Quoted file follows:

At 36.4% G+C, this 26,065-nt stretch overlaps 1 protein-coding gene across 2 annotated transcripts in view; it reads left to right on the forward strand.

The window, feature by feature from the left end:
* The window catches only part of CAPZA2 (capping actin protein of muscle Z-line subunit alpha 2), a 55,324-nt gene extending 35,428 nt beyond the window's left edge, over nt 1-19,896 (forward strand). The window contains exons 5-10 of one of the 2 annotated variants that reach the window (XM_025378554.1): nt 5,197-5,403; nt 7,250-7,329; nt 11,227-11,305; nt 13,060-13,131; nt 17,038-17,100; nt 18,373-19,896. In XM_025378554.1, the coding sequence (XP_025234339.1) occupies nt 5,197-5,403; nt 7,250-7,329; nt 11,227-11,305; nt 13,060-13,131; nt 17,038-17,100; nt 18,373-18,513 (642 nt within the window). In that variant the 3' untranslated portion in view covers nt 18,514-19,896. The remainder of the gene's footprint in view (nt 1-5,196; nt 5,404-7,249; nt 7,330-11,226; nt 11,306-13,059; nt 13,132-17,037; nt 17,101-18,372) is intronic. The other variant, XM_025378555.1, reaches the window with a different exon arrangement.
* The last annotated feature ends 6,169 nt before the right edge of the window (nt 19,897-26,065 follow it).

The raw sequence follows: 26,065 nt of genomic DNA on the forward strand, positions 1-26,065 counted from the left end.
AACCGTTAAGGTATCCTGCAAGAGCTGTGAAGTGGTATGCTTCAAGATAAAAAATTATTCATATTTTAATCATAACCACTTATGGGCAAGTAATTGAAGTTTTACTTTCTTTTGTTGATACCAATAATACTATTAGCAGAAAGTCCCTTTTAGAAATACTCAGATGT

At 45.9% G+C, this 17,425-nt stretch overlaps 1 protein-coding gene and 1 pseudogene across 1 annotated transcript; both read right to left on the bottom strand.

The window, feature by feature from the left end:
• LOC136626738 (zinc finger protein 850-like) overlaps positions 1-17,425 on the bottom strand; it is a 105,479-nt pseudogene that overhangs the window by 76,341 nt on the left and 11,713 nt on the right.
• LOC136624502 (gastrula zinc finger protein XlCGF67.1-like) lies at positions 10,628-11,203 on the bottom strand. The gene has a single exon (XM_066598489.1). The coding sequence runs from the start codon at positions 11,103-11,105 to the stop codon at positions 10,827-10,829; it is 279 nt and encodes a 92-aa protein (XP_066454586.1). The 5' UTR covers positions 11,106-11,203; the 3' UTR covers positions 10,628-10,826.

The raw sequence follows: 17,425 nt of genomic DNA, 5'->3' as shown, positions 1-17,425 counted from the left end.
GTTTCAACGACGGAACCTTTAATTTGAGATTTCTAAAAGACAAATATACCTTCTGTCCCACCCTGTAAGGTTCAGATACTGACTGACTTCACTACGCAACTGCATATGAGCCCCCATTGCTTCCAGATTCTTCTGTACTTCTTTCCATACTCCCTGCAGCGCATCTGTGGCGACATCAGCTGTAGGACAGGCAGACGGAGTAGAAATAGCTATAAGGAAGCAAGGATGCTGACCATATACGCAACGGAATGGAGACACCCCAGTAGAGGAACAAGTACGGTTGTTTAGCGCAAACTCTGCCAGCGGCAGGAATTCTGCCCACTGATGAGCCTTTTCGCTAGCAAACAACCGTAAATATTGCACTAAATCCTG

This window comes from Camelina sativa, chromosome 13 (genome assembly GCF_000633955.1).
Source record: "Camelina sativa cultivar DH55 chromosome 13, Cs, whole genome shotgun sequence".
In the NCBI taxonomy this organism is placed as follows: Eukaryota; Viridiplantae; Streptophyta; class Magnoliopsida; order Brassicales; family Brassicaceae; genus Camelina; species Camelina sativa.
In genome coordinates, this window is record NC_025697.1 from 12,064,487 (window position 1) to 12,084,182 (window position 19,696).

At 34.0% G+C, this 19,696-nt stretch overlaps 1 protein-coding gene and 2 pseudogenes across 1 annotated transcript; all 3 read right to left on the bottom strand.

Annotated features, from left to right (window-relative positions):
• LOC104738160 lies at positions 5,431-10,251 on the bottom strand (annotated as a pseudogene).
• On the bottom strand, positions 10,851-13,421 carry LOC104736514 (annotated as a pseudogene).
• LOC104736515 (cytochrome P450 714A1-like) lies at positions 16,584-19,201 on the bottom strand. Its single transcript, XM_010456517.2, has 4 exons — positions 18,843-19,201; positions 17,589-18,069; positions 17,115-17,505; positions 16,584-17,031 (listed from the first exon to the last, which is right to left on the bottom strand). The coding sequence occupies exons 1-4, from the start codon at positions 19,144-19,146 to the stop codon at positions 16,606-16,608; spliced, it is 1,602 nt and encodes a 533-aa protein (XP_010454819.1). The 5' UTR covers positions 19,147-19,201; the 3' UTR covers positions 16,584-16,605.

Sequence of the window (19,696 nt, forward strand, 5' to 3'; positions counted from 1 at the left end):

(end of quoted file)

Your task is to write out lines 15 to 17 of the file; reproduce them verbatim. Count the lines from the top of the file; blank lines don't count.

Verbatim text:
In the NCBI taxonomy this organism is placed as follows: Eukaryota; Viridiplantae; Streptophyta; class Magnoliopsida; order Brassicales; family Brassicaceae; genus Camelina; species Camelina sativa.
In genome coordinates, this window is record NC_025697.1 from 12,064,487 (window position 1) to 12,084,182 (window position 19,696).

At 34.0% G+C, this 19,696-nt stretch overlaps 1 protein-coding gene and 2 pseudogenes across 1 annotated transcript; all 3 read right to left on the bottom strand.